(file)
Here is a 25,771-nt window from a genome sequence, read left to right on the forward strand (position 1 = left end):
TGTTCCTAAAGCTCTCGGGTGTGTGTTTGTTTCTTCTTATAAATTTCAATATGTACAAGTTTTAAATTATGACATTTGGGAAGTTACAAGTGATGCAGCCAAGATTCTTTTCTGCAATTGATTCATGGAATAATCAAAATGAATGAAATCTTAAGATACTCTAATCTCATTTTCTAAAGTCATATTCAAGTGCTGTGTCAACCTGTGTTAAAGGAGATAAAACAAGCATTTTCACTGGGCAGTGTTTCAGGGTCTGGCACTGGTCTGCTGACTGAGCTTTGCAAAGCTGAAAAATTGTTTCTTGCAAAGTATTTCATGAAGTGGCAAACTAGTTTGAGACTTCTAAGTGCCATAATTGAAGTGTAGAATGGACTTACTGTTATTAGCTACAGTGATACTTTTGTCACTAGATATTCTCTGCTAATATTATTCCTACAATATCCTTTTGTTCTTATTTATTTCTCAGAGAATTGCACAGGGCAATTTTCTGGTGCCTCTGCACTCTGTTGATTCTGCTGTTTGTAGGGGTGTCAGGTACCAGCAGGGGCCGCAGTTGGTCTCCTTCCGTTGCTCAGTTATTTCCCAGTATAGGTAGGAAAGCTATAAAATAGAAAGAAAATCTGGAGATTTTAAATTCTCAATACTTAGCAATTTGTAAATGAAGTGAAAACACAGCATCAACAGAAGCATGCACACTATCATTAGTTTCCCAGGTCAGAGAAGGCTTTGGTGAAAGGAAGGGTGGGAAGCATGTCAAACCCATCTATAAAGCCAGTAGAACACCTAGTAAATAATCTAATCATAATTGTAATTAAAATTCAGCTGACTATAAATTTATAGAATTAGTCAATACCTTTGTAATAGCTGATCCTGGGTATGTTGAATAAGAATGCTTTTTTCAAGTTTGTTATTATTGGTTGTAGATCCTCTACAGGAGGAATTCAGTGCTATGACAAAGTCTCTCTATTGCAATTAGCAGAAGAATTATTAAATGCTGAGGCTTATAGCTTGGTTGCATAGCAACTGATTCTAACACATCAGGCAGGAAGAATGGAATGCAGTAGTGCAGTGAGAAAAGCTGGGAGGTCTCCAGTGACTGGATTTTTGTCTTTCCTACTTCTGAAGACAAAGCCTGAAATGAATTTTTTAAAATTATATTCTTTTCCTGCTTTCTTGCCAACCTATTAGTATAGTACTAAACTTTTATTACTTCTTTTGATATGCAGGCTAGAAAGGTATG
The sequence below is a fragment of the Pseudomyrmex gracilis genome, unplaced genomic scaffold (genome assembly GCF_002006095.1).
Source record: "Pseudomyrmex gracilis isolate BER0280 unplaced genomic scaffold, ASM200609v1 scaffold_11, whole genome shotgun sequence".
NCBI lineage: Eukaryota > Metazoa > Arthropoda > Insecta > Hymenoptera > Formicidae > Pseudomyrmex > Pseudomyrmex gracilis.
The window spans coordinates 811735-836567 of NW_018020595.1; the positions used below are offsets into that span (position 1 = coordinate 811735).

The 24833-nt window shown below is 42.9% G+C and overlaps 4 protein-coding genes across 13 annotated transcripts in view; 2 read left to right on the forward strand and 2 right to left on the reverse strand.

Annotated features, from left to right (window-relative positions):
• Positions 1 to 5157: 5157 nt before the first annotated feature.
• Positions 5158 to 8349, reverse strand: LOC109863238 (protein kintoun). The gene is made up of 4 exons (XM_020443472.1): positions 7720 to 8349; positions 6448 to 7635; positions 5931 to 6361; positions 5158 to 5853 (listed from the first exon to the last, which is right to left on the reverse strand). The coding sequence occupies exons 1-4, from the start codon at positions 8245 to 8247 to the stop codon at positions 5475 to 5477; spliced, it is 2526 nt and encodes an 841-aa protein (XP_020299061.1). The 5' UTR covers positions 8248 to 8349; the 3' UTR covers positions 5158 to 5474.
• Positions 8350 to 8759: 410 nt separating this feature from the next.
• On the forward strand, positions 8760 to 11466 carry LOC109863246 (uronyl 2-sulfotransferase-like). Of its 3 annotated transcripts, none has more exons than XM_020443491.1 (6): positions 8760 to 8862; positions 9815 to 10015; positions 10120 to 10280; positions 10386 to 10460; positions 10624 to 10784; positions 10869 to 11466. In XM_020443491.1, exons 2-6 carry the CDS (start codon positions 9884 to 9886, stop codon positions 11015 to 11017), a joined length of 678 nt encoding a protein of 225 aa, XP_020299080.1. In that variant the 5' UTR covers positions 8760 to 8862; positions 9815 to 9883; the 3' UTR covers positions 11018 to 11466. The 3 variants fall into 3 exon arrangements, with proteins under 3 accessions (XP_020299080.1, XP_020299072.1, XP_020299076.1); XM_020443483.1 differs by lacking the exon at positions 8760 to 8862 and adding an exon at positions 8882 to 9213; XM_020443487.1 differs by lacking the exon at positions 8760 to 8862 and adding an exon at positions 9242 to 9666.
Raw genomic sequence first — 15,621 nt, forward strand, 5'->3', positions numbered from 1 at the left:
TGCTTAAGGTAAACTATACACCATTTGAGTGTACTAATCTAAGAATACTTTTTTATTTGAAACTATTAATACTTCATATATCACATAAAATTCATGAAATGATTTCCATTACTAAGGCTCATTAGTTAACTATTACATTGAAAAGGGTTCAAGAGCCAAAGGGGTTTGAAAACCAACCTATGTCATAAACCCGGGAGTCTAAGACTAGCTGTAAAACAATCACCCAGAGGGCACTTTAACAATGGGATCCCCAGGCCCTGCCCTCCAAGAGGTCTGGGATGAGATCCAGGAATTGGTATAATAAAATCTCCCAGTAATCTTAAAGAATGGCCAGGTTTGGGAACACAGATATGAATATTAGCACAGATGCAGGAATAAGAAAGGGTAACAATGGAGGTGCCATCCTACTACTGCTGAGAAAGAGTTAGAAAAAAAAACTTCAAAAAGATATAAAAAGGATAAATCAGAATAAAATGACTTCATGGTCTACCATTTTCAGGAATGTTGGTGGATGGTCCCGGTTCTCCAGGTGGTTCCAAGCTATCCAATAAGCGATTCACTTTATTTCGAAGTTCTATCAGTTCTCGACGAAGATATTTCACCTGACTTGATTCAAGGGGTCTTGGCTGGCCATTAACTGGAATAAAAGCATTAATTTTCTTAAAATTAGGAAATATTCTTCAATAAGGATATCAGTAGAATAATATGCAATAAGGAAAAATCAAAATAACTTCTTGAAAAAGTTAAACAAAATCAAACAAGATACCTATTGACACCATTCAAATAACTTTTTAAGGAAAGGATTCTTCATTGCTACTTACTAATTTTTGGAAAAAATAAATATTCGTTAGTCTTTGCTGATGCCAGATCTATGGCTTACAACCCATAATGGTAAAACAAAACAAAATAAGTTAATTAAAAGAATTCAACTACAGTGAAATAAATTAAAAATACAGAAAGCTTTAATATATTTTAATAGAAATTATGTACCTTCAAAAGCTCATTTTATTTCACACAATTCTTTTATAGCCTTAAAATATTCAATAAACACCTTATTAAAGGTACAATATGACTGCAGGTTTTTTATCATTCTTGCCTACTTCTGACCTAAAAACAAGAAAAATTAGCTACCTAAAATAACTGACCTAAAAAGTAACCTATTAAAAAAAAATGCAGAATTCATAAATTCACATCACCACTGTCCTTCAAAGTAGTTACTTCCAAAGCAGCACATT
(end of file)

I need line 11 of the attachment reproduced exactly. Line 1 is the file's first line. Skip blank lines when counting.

• Positions 8350 to 8759: 410 nt separating this feature from the next.